Karin Brulliard, Washington Post, December 21, 2007
Even in an era of mass immigration that has produced suburban tamale shops alongside halal meat markets and created a market for television programming in Hindi and Arabic, places of worship remain bastions of racial and ethnic uniformity. And that makes the case of one brick church in Springfield particularly remarkable.
On a recent Sunday morning at the Word of Life Assembly of God Church, pink-cheeked Virginia native David Gorman skipped in a conga line in Swahili Sunday school while a Kenyan preacher played an accordion and a Singaporean woman led jubilant hymns. Filipinos analyzed Bible passages in a classroom.
Later, as the Sierra Leonean choir prepared to perform in the sanctuary, D. Wendel Cover, the folksy white pastor, listed the nations of the world and asked worshipers to stand when they heard their homelands.
He seemed a bit dismayed to find just 80 represented.
“Our country’s becoming more international,” Cover, 73, said in an interview. He has led the formerly majority-white Pentecostal church for three decades. “The next generation is going to be American. If the church doesn’t realize that, they’re going to lose a whole generation.”
The Springfield church, congregants often say, is a glimpse of heaven—a “multitude” of nations and tongues, as the Book of Revelation puts it. It is also reflects the diversity of the Washington area: Of the 1,300 or so people who attend each Sunday, about one-tenth are Asian, one-fifth white, one-third Hispanic and one-third black, most of them African immigrants.
But it is not what worship in the United States typically looks like. According to a recent national survey by Rice University, about 7 percent of congregations are multiracial, defined as worshiping as one group and consisting of no more than 80 percent of one race.
As Cover likes to say, rarely is such a global group under the same roof, except at Wal-Mart.
The church has become a counterpoint to suburban tensions over immigration. On Sundays, the green velvet offering pouch is passed from Sudanese refugees to American lawyers to Afghan converts, and the freestyle prayer that is a hallmark of Pentecostal worship erupts in a cacophony of languages.
At 8 a.m. one recent Sunday, the Swahili class gathered for a raucous praise party. Kenyan pastor Josiah Kambutu marched around with his accordion, bellowing that faith is “better than the American dream!” A group of women, including Cassandra Choo, 34, who grew up Buddhist in Singapore and lived for a time in Africa with her now-deceased Nigerian husband, led English and Swahili songs that broke into ground-shaking dances. Devotees include Nigerians, Malaysians and Americans, who say they like the dynamic music and fudge the Swahili.
“There’s no segregation in heaven,” said Gorman, hugging Kambutu as the class filed out to the main service. Gorman, 29, who works at a McDonald’s and a bookstore, joined Word of Life about a year ago. Kambutu invited him to Swahili ministries, and now he’s a regular.
“We have given him an African name!” said Kambutu, his forehead speckled with flecks of the tissue he had used to blot dance-induced sweat. “His name is Kamau!”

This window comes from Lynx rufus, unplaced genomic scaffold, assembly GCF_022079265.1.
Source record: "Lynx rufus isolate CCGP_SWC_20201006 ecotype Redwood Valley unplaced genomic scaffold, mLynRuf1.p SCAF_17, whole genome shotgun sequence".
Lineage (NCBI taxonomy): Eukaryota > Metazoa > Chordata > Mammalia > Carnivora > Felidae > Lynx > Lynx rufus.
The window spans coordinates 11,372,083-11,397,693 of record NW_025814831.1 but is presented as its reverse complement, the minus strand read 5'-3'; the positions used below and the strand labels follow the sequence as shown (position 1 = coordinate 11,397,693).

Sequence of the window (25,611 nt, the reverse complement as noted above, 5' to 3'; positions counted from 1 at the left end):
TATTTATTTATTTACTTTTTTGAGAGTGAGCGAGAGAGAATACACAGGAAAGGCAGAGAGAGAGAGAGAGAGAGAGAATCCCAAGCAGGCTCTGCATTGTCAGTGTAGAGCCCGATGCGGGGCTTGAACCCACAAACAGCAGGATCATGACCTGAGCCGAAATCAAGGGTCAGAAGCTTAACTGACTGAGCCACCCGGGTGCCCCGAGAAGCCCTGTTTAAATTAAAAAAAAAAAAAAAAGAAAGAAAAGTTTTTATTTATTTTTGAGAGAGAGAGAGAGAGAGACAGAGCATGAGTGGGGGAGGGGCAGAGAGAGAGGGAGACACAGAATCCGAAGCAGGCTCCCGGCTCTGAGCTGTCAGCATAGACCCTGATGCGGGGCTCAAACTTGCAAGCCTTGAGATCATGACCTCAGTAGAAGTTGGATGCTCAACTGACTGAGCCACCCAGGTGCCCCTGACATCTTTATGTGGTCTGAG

“Bwana asifiwe,” Gorman said in Swahili, with a sheepish smile. “Praise the Lord.”
As the years have passed, Cover has learned to lead quincea¿eras and hold memorial services for African members’ relatives who died half a world away. The Filipino Bible study group switched from Tagalog to English so that Miriam Luna, a Bolivian, and others could understand. Luna, 47, said she has grown to like the cold rice of Filipino cuisine.
And Emmanuel Ogebe, 36, a bespectacled lawyer, has ceased explaining that his traditional Nigerian robe is not a “costume,” as people at his previous church remarked. At Word of Life, Ogebe’s attire raises nary an eyebrow, and his friends have come to include a Hispanic handyman he calls “Brother Miguel,” and, most astounding to him, non-Nigerian Africans.
As immigrants spread across the United States, researchers say, churches are slowly abandoning the “homogeneous units” theory that long guided church-growth philosophy. People want to worship with similar people, the idea went, leading white churches to “plant” ethnic branches. Immigrant churches also sprout independently: If they wish, Liberians, Bolivians and Koreans in the Washington region can join congregations composed mostly of compatriots.
But churches’ attempts to diversify often fail, said Michael Emerson, a Rice sociologist. Being situated in a diverse area is hardly enough; several churches near Word of Life are mostly white. Churches stumble when they push change too fast or say they welcome everyone “as long as they become like us,” Emerson said.
Cover struggles to explain how his church succeeded. One turning point came in 1990, when he brought on Cathy Mechlin to spearhead a multicultural ministries program, and Samary Resto, a Puerto Rican, to lead Hispanic ministries. Only a “smattering” of the 500 or so members were not white, Mechlin said. They launched Spanish-language and “international” Sunday schools. Next came a dinner to which parishioners brought dishes from their homelands, then an after-service doughnuts-and-coffee hour.
Mostly, church leaders let immigrants start whatever programs they want, Mechlin said. The church has a Ghanaian choir, a Hispanic band and groups for Indians and speakers of Amharic, an Ethiopian and Eritrean language. Sunday services are translated into Spanish and French, which parishioners can listen to on headphones.
Other programs have come and gone. Korean ministries fizzled. An Iranian group left after discord about who should lead their Sunday school. Some members have asked to hold autonomous ethnic services. That is where Cover draws the line: In his vision, everyone worships together on Sundays.